CHS rejects petitions challenging amended local government law

The Sindh High Court (SHC) on Monday dismissed petitions from various union council presidents and vice-presidents challenging an amendment to the local bodies law.

According to the amendment, the mayor, the deputy mayor and any president or vice-president can be removed from their functions by a vote of no confidence by a simple majority.

Abdul Rauf Nizamani and other petitioners had sought to perpetuate their elective mandate, in accordance with the Sindh Local Government Act (SLGA), although they lost the confidence of the majority of their respective chambers.

They also challenged the amendment to section 27 of the SLGA (Amendment) Act 2019, according to which the mayor, the deputy mayor and one of the presidents or vice-presidents can be removed from their positions by a vote of defiance adopted. by virtue of a simple majority, replacing the previous stipulation of a two-thirds majority.

The applicants’ lawyer stated that the contested amendment was colored legislation, ultra vires Article 4 and Article 25 of the constitution and contrary to acquired rights, therefore liable to be overturned.

He said the disputed notifications were issued incompetently in violation of the law and therefore could be quashed. He added that even if the petitioners were shown to have lost the confidence of the majority of the chamber, they should not be removed from their posts.

The Sindh Supplementary Advocate General said the petitioners’ sole aim was to perpetuate the usurpation of an elected mandate, for which they had admittedly lost the mandate. He said the contested amendment was in accordance with general principles of the law and the constitution, and there was no question of retroactive effect or bad faith intent.

He added that the specific issue had been decided by a previous division bench of the tribunal and that it was held that there was no infirmity in this regard. CHS Division Bench, led by Judge Mohammad Ali Mazhar, said applicants’ lawyer failed to demonstrate how violation of Article 4 and Article 25 of the constitution was manifest .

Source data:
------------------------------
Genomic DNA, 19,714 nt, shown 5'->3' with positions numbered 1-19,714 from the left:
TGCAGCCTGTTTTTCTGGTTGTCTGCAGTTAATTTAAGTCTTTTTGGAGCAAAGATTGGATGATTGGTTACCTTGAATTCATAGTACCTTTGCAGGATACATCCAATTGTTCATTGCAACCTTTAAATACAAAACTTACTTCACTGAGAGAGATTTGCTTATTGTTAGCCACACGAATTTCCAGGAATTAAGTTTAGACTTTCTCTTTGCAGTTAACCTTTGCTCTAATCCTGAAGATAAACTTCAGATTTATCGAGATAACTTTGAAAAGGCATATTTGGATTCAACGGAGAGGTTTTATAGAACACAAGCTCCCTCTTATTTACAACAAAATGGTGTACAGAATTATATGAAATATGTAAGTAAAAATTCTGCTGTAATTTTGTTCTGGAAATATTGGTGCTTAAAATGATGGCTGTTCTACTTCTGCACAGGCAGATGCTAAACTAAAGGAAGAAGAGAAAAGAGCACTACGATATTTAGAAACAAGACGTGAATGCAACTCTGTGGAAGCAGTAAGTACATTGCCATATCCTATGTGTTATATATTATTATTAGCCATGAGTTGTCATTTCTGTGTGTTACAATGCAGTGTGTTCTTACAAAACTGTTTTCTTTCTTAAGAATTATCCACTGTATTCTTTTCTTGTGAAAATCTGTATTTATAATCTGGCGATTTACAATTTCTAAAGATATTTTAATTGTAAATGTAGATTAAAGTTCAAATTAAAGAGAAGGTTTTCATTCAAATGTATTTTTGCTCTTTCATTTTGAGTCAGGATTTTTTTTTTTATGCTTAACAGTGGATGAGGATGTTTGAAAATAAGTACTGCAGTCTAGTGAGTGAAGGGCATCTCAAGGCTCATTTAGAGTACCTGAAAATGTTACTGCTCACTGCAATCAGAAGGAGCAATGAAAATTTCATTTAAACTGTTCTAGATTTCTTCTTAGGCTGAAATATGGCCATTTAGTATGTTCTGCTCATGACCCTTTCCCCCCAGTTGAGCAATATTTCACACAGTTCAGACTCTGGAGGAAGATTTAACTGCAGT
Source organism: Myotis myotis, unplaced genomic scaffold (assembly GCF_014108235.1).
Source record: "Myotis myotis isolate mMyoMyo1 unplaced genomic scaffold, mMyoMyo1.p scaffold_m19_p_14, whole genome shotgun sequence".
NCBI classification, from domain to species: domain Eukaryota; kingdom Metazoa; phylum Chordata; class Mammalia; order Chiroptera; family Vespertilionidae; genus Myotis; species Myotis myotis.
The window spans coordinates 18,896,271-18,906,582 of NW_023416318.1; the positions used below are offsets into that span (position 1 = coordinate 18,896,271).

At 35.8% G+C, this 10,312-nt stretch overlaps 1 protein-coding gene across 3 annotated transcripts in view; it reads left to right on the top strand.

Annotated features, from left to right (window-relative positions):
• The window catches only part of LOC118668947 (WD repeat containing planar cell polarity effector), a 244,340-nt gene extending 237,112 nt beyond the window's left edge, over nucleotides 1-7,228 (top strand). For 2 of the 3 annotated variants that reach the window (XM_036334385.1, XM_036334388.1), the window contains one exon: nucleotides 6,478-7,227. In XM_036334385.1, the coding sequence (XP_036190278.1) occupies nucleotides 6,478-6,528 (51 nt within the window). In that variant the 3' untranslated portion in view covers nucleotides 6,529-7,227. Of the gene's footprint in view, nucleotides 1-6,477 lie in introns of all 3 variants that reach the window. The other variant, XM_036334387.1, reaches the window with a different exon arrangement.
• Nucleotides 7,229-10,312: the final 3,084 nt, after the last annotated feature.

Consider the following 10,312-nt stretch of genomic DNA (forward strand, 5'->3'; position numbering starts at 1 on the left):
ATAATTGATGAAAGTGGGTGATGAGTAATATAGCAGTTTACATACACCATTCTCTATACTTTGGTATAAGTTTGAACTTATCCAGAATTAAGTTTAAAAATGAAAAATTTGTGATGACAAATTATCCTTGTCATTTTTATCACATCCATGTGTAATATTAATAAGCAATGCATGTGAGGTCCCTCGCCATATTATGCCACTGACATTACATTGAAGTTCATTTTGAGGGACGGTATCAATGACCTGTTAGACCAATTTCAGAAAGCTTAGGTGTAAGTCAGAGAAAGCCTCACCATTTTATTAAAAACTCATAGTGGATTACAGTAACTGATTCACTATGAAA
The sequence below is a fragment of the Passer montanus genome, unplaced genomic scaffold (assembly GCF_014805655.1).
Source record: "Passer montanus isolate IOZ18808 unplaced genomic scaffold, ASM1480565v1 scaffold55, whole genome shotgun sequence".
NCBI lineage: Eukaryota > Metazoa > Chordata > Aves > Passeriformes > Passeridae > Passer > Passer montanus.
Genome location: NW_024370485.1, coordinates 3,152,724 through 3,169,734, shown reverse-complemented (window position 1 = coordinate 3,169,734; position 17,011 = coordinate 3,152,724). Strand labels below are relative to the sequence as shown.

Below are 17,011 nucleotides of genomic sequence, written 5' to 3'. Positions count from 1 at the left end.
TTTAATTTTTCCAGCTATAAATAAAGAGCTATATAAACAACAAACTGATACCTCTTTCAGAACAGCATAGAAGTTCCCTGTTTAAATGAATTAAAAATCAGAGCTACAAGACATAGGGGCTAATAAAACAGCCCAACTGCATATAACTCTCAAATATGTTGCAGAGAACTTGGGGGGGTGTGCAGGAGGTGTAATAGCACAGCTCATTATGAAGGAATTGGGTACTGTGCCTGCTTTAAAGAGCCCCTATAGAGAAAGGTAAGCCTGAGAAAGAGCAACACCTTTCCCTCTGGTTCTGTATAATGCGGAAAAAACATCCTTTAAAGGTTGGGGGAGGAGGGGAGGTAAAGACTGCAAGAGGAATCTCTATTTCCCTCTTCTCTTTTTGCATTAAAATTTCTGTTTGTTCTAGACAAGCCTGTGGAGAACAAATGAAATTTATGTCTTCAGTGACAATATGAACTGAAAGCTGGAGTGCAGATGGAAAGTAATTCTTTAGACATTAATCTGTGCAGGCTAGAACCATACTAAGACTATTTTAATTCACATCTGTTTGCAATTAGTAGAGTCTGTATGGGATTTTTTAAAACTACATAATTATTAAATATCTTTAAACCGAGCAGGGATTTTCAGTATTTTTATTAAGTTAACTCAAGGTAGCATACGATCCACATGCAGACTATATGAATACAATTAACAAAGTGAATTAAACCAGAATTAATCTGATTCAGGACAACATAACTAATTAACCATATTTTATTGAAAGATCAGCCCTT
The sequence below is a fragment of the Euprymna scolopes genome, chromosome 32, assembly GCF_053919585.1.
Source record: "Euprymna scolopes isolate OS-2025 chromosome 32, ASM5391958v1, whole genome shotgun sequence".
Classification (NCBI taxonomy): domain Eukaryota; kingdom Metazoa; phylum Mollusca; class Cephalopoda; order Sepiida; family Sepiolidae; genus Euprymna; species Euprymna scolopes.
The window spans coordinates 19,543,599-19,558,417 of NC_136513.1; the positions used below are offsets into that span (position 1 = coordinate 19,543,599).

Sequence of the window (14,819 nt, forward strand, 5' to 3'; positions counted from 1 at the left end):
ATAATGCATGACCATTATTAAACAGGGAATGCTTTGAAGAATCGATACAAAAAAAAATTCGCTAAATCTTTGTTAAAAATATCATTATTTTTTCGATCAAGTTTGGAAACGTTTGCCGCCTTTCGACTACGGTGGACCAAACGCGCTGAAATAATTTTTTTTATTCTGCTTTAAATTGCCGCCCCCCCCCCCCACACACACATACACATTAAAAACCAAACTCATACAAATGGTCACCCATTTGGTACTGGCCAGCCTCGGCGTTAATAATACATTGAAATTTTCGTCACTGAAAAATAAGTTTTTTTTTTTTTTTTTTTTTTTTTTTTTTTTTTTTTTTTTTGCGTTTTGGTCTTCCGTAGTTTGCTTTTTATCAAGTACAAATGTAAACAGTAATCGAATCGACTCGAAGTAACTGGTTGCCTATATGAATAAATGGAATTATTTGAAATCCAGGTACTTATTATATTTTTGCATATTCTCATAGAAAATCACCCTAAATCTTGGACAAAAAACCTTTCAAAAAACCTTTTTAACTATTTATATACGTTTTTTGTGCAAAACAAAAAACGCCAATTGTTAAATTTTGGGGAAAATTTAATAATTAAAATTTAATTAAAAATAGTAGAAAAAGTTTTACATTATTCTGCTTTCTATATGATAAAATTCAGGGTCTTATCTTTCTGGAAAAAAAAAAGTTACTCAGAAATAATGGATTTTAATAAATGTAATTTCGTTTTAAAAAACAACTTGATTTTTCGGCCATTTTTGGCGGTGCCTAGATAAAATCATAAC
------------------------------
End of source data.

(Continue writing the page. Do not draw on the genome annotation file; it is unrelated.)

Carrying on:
He said that it has already been established that a person does not have an acquired right to remain the head of a house after losing the trust of it, so there is no demonstrable violation of whatever right.

He added that the contested amendment applies province-wide and does not target any specific person, so there does not appear to be any demonstrated discrimination. The judge said no bad faith intent was demonstrated in court with respect to the legislation.

He also said that it is a well-established law that if a law was not ex facie contrary to fundamental rights under the constitution but could be so administered, it could not be set aside unless the party challenging it could. prove that it had in fact been so administered.

He added that under the current circumstances, the petitioners could not show any reluctance, in accordance with the fundamental rights enshrined in the constitution.

Regarding the petitioners ‘claim that a censure motion process should be conducted by the Pakistan Election Commission (ECP), the judge said that the petitioners’ lawyer was specifically asked whether the ECP conducted the internal proceedings. lack of confidence in a prime minister, chief minister or speaker, and the question was answered in the negative.

The tribunal said no case had been established to suggest that a vote of no confidence, in the elected mandates under consideration, should be conducted by the ECP. The bench also said that the court’s jurisdiction is primarily intended to protect fundamental rights enshrined in the constitution.

The judge said that the applicants’ lawyer was unable to demonstrate the violation of a fundamental right of the applicants which would justify the court’s exercise of its jurisdiction.

On the contrary, he added, the perpetuation of the exercise of an elective mandate, the nature subject to scrutiny despite the loss of the confidence of the House, is considered contrary to the law. order of law and the interests of justice.

The court stated that the petitioners had not been able to justify the intervention of the court in the exercise of its constitutional jurisdiction and, therefore, the present applications, including all pending applications, are hereby rejected.

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